Racked is no longer publishing. Thank you to everyone who read our work over the years. The archives will remain available here; for new stories, head over to Vox.com, where our staff is covering consumer culture for The Goods by Vox. You can also see what we’re up to by signing up here.
The creators of the show acknowledged that, while based on real uniforms, their costumes were specifically tailored for the interior world of the show. Jenn Rogien, who was also responsible for the clothing on HBO’s Girls, said in an interview that, while the color-cast system on Orange is invented, the clothing was sourced from places that make real prison fashion, in an attempt to be authentic—mixed with some "contraband" items.
The idea that was that such external discipline would bring about internal discipline
Prison uniforms actually came about as part of the general reform movement in the late 18th and 19th century. Prior to that time, prisons and jails were unruly, without organization or even set places to sleep. Wealthy people often opted, Martha-Stewart-style, to do their time in seclusion at home. Prisons and jails were mostly for the poor. As prisons became places of reform and spiritual change, regulations were imposed to make the inmates more disciplined, and how prisoners dressed became more of a psychological issue than a practical one. The idea that was that such external discipline would bring about internal discipline, which would surely reform the convict’s depraved character.
An upstart in this new frontier, the Duke of Richmond built a new Sussex jail in 1775 where upon entry, inmates were bathed, shaved, clothed in a uniform, and given a bed with blankets. This achieved uniformity and equality—no longer were wealthy inmates treated differently from the poor. The Victorians continued this tradition, regulating even the most insignificant of details in their mania for control. Inmates were given clothes and numbers in lieu of names. (Today, inmate receive numbers, but aren’t addressed by them.) Their possessions were limited. Upon entrance, inmates were given a new identity to separate their new "reformed" life from the old one.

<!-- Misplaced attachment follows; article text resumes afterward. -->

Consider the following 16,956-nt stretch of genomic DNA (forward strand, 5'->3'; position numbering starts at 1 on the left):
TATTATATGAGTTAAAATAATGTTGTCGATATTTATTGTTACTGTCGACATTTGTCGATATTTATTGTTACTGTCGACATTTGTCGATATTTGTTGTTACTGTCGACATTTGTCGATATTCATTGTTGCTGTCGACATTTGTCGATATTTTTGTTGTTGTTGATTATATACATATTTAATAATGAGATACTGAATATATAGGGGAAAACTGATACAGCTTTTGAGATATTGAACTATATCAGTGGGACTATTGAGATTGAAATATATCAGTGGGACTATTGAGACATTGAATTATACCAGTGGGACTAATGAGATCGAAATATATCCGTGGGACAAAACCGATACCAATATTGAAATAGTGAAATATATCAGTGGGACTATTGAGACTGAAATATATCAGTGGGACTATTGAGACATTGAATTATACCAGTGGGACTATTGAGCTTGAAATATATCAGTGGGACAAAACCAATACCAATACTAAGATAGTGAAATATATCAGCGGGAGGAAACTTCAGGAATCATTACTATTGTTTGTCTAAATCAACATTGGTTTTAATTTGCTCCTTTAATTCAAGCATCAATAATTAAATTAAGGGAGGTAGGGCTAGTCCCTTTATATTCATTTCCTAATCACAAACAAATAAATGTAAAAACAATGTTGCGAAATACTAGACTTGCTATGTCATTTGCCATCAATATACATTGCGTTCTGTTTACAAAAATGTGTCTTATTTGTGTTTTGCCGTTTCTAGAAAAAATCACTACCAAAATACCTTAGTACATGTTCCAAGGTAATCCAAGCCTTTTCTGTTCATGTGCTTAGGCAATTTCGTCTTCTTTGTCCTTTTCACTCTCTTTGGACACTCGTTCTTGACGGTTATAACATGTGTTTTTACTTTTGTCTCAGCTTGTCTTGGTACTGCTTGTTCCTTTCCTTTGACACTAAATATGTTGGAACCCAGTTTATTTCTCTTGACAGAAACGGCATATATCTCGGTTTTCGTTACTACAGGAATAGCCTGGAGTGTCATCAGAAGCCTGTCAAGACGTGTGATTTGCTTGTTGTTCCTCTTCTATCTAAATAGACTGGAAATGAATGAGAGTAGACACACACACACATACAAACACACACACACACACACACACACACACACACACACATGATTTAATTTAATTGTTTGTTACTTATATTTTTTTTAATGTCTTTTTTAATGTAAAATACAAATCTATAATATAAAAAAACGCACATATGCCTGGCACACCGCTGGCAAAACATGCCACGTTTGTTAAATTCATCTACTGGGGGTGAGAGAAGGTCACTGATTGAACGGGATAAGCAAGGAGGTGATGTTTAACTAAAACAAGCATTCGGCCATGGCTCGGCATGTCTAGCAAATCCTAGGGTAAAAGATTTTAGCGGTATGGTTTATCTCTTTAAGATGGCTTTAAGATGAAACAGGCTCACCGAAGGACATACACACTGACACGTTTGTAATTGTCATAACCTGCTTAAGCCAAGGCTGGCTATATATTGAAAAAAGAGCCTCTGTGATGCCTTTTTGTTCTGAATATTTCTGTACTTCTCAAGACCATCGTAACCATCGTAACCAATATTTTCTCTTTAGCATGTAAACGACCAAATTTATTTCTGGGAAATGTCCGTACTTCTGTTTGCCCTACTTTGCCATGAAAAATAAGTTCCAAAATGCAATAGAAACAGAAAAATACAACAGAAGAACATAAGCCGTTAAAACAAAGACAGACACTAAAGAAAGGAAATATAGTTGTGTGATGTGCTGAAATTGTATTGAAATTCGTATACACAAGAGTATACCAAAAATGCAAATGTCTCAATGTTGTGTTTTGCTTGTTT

The reality was, unsurprisingly, quite different. Clothes were uncomfortable and scratchy. Shoes didn’t fit. Food was inedible, often intentionally so (some prisons made it a habit to turn perfectly fine food into indigestible food). Beds were hard, and the work was difficult.
In the United States, a similar approach was adopted, heavily influenced by the Quakers’ idealization of a life of solitude, contemplation, and labor. Male convicts usually wore uniforms and were often put on display as workers, especially in the South. The "chain gang" would consist of men all wearing a uniform that marked them as inmates; they often also wore visible iron collars and chains and had shaved heads. This public spectacle served much the same purpose as the stockades. Around this time, the black-and-white stripes familiar from old movies came into vogue, marking the men in a way that would remain embedded in public memory.
Slowly, as time went on, prisons began to eliminate the stripes for more neutral colors and the familiar worker-like jumpsuits. New York switched to grey in 1904 because, according to an article in Slate, the stripes were "a badge of disgrace." Many states kept the stripes longer; North Carolina kept them until 1958.
As the fairer sex, women were exempt from these displays. Instead, their confinement was focused on their moral character. The goal of female prisons was to feminize—it was presumed that most women's crimes resulted from a failure to adhere to moral standards, rather than an animal nature than needed subduing.
At the California Institution for Women (CIW), one of the oldest prisons for women, the first "uniforms" were nearly indistinguishable from regular clothing. In a newspaper clipping, titled "Style is Not Forgotten," women were described as wearing "gay prints chosen by the inmates themselves" in lieu of drab uniforms. "Each woman chose the style and fabric which she desired," it explains.
In the 1950s, when CIW moved to an isolated location east of Los Angeles, the pretense of uniforms was dropped. CIW Frontera, as it was then called, did not have gates or barbed wire or fences; its remote location made them unnecessary. While there were institutional rules, women could move with relative freedom and wear their own clothes, just like the staff. As gender equality swept the public sphere, women began to don uniforms. By the 1990s, women at CIW wore state-issued clothing just like the men. Some women at the time believed that the prison likewise became more de rigeur.